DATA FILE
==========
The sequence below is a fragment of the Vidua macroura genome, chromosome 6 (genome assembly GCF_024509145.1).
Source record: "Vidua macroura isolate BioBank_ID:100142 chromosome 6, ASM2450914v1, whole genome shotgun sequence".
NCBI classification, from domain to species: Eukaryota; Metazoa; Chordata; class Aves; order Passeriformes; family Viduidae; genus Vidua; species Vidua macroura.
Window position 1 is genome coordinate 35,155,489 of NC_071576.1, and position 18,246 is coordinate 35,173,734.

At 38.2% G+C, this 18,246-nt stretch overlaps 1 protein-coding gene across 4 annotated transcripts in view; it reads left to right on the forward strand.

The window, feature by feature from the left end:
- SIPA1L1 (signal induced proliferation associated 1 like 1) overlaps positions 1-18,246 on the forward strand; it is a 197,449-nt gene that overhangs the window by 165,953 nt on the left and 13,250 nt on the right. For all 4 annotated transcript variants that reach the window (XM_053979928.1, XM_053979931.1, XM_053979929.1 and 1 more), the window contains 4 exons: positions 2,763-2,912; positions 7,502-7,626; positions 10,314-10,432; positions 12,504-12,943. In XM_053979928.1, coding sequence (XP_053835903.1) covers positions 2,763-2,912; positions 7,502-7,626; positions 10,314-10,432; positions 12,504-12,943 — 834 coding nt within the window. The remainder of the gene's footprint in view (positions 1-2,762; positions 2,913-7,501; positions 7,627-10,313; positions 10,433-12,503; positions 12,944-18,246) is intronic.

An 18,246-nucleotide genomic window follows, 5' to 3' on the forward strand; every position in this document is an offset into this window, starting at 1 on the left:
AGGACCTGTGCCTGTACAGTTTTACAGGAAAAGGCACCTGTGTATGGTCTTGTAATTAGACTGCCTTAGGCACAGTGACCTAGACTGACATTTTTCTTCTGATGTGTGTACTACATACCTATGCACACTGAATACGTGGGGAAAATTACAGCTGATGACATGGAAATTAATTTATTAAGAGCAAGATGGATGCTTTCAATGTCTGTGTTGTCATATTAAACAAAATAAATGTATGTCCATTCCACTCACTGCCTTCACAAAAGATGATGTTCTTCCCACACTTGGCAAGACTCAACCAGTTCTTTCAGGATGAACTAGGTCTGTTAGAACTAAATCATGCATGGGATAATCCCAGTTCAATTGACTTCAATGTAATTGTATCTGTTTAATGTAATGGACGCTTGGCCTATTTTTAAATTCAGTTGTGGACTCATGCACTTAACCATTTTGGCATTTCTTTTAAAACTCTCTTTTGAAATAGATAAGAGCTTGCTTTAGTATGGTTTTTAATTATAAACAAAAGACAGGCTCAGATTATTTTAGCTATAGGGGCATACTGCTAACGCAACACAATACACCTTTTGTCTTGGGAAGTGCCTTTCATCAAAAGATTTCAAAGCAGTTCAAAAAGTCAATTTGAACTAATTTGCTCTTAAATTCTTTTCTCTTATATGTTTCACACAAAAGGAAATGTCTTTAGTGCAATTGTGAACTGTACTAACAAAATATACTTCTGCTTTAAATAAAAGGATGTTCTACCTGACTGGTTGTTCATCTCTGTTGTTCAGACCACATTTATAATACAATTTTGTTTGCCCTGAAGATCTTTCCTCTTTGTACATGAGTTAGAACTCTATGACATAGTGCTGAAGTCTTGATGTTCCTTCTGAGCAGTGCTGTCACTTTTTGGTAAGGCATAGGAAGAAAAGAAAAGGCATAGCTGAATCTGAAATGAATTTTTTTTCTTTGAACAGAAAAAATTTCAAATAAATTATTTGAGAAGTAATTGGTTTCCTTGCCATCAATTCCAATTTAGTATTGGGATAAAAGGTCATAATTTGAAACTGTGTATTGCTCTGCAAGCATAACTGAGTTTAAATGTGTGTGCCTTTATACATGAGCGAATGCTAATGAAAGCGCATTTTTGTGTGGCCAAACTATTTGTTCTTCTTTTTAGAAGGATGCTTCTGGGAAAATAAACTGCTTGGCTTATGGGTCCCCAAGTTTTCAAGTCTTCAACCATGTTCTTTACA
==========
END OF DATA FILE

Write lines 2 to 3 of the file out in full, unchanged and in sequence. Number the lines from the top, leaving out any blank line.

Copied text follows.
Source record: "Vidua macroura isolate BioBank_ID:100142 chromosome 6, ASM2450914v1, whole genome shotgun sequence".
NCBI classification, from domain to species: Eukaryota; Metazoa; Chordata; class Aves; order Passeriformes; family Viduidae; genus Vidua; species Vidua macroura.